Feminist Literary Approach
Feminist Literary Approach is one of the many approaches Literary criticism have. It basically promotes woman empowerment and woman rights. This approach specifically includes how a woman should be treated in our societal hierarchy. As Judith Fetterley (2005) puts it, “Feminist criticism is a political act whose aim is not simply to interpret the world but to change it by changing the consciousness of those who read and their relation to what they read. . . The first act of a feminist critic is to become a resisting rather than an assenting reader and, by this refusal to assent, to begin the process of exorcizing the male mind that has been implanted in us.”
Feminist Criticism attempts to set standards for literature that is free as possible from biased portraits of individuals because of their class, race or sex (Sharon Spencer, 2005 in Babista, 2012). Feminism is the representation of women in literature it wants to emphasize that women should have an equal opportunity with men not just in writing but in many distinct aspects in the society. Babista (2012a) stated that feminist insists that a literary work must truly portray the struggle and conflict that a woman faces to be free from the political and social oppression by a system that frequently uses sex for the mere purpose of domination.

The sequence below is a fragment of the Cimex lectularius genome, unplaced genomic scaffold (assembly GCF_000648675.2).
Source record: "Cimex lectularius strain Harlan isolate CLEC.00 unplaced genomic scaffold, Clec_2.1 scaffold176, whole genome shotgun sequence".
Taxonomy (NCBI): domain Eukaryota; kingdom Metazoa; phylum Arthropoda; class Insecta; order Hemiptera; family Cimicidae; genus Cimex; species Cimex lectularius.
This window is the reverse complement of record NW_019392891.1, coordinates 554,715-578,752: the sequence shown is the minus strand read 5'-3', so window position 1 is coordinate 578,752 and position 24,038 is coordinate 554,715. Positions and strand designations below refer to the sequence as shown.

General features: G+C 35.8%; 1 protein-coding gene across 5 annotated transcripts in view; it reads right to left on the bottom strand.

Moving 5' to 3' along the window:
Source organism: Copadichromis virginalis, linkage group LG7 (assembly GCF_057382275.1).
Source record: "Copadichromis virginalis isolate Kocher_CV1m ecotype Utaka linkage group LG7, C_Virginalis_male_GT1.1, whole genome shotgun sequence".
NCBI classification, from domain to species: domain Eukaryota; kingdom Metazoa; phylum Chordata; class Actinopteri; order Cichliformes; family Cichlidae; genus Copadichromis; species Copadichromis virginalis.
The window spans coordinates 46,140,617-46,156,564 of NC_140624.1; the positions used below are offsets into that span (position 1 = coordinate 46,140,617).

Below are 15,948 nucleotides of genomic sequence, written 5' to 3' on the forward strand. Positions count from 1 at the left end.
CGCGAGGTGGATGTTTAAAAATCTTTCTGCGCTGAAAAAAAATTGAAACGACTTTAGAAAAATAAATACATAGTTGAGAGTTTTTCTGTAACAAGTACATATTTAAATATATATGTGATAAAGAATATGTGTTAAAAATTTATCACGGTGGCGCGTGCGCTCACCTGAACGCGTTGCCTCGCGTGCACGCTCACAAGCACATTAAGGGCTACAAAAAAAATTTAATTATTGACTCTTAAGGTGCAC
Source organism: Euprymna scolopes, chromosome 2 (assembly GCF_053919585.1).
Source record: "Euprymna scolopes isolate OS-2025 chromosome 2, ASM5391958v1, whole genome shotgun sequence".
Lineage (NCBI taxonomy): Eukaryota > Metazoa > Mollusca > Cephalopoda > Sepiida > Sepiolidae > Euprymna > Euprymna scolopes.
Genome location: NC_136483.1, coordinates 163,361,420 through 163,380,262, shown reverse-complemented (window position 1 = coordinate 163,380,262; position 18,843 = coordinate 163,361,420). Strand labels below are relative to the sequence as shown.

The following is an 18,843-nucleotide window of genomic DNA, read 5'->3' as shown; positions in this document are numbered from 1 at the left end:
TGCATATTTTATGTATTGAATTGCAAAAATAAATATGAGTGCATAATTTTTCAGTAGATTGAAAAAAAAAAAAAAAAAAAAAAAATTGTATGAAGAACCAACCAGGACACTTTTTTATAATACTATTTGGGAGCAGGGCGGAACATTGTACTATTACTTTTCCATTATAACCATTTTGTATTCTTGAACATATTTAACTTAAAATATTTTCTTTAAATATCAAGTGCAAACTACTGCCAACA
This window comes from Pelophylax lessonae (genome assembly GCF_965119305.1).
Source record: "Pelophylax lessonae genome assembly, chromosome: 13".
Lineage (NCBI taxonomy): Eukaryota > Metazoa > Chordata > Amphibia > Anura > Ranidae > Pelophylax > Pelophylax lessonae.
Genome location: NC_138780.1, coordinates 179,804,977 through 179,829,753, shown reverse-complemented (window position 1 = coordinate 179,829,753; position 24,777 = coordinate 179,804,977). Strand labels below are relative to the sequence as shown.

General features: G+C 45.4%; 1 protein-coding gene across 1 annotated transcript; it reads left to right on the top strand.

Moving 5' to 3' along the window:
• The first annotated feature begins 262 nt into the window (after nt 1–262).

This approach focuses on the society’s treatment on women based from their gender this approach uses literature to pass to the readers the awareness of how women should stand and claim their rights. Feminist writers’ intention was to truly expose the unfairness of how women is seen in our society they emphasize that because woman is merely a woman it cannot stand equal to what the opposite sex can do. Feminism approach intends to break the stereotyping that women are weak and that they cannot do the same as the opposite sex.